- Director:Tony Goldwyn
- Cast:Juliette Lewis, Sam Rockwell, Hilary Swank
- Release Date:February 24, 2011
- Running time:107 minutes
- Film Worth:$14.00
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While it’s overly earnest in places, this inspiring story never veers into excessive sentimentality and is driven by a handful of great performances.
In 2001, news broke in the US of the over-turning of a court decision made eighteen years earlier which had found a Massachusetts man, Kenneth Waters (Sam Rockwell), guilty of murder. For the duration of his incarceration, his sister, Betty Anne (Hilary Swank), fought to have her brother released and his name cleared. An unemployed, single mother without much education, she went back to school, then college, and finally to law school, so she could defend her brother in the appeal against his conviction. Along the way, she had to relocate crucial evidence that had apparently been destroyed, prove that the policewoman (Melissa Leo) who had arrested Kenny was corrupt, seek out witnesses who may have given false testimonies, and obtain support from The Innocence Project, an organisation which helps those wrongly convicted of serious crimes.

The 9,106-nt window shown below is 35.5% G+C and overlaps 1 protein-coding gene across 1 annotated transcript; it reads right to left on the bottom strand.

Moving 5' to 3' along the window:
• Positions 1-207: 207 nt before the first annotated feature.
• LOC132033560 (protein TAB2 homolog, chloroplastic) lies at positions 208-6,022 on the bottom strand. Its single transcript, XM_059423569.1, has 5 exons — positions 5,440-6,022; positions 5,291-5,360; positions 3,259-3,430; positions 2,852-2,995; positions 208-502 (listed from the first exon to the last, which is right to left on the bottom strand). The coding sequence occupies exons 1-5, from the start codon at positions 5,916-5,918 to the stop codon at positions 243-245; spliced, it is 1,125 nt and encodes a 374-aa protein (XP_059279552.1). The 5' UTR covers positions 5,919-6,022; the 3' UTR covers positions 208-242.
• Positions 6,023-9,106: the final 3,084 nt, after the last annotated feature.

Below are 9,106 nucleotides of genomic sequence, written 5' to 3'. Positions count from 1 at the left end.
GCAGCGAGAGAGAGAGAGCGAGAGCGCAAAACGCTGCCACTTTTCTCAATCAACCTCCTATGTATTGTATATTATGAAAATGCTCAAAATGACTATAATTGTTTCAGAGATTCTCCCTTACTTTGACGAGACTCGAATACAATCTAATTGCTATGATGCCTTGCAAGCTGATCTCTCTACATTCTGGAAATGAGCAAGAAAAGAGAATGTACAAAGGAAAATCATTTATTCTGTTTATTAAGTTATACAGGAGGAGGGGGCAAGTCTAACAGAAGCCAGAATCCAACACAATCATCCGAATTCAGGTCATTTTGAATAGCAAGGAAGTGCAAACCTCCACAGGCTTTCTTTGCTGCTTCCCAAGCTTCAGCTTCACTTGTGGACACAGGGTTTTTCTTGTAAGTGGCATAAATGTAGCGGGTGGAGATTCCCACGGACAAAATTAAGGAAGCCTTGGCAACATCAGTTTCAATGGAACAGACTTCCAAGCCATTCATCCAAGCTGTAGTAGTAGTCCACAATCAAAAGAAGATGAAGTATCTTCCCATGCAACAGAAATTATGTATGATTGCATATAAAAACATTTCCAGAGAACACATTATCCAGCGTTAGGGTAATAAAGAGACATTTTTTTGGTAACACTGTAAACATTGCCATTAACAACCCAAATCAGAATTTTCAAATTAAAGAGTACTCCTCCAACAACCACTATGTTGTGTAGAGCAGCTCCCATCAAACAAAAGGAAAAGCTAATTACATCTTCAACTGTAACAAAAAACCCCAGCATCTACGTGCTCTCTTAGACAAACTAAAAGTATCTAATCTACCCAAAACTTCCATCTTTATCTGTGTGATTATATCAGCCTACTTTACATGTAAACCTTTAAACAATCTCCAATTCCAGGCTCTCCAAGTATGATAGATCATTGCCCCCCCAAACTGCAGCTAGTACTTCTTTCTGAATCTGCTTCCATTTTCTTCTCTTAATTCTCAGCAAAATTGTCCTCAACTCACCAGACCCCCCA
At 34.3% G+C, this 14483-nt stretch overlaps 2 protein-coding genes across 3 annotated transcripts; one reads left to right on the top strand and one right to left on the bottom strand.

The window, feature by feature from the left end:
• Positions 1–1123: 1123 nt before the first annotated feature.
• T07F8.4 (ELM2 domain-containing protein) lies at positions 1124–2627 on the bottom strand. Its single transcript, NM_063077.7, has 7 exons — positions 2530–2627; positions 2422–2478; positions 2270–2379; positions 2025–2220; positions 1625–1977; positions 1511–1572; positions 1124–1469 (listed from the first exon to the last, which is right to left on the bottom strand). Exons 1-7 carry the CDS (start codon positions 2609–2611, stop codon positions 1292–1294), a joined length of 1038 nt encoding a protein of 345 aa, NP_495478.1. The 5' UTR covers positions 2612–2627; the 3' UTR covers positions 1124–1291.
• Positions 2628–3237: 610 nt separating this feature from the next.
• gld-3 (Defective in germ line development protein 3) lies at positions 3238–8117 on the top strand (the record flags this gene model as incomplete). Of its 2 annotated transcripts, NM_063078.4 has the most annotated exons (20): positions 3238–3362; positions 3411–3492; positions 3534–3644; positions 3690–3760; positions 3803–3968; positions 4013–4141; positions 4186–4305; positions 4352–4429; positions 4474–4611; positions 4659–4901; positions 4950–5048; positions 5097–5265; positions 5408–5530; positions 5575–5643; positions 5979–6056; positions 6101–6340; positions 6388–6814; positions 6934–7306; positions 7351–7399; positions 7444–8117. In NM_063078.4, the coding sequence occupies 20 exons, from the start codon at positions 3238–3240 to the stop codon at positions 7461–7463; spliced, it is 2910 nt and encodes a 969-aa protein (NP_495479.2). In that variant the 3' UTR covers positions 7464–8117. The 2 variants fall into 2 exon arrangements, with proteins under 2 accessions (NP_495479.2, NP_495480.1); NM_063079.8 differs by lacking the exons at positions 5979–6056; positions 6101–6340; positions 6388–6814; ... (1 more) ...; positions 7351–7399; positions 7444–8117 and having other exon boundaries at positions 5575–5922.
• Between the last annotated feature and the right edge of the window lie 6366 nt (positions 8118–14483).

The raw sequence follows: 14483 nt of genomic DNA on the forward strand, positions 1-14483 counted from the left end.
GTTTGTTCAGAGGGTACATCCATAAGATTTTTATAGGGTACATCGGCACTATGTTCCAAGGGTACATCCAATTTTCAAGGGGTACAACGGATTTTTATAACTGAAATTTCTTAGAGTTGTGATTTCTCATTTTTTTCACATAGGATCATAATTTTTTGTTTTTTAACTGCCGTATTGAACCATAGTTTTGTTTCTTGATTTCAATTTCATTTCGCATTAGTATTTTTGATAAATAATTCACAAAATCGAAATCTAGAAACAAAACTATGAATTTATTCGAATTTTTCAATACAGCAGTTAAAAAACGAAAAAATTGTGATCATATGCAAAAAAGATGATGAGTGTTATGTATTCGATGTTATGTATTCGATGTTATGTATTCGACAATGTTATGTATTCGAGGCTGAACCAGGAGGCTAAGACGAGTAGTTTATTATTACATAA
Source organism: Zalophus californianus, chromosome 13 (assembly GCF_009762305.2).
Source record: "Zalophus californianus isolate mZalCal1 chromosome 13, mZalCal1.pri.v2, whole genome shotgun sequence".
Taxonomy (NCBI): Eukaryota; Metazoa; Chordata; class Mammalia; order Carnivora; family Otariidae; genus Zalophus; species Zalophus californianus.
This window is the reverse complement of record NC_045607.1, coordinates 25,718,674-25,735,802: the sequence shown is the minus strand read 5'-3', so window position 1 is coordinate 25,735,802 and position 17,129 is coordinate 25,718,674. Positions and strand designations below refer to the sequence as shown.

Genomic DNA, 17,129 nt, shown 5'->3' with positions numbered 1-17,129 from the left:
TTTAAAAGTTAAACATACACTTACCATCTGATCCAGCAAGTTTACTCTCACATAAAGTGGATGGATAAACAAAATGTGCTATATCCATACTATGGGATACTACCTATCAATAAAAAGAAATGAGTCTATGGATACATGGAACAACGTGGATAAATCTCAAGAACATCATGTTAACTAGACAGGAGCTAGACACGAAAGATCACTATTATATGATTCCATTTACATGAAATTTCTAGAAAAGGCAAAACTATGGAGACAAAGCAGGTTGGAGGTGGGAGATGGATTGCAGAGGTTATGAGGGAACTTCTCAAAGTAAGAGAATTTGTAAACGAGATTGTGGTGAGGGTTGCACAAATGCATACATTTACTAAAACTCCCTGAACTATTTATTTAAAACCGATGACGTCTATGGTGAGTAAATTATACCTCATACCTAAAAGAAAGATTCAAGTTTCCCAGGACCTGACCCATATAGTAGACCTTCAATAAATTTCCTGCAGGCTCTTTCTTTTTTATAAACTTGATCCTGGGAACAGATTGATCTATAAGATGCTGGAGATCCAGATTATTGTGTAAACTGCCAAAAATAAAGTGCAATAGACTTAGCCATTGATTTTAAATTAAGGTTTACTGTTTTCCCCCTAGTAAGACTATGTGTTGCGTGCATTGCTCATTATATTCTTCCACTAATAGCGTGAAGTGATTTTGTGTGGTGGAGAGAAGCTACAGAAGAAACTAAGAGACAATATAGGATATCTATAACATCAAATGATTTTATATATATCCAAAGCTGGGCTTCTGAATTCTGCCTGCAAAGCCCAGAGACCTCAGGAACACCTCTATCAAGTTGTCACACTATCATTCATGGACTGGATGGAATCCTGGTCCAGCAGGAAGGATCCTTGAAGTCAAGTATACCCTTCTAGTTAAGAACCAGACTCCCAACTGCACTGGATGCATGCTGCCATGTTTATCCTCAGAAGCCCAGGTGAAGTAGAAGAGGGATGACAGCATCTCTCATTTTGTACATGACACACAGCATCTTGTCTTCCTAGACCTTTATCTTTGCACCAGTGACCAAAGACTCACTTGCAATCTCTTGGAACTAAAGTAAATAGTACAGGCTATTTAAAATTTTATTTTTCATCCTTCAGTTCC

Based on extensive research with Betty Anne and using actual court transcripts, Conviction spans an eighteen-year period, and also includes flashbacks to the siblings' childhood. Sam Rockwell delivers a great performance as the volatile Kenny, and the supporting characters are well fleshed out, but Hilary Swank seems to be merely reprising her roles from earlier films such as Million Dollar Baby and Freedom Writers. She is certainly watchable and skilled, but she doesn't bring anything especially new or fresh to this part, and her doggedly determined Betty Anne, with a shining heart of gold, just seems too good to be true.
Conviction is an inspiring story, but does it really warrant being made into a feature length film? It is told in a mundane, overly earnest fashion, and has obviously been sanitised for the big screen. Fortunately, it isn't excessively sentimental (although there are several mawkish moments) or it would have been unbearable.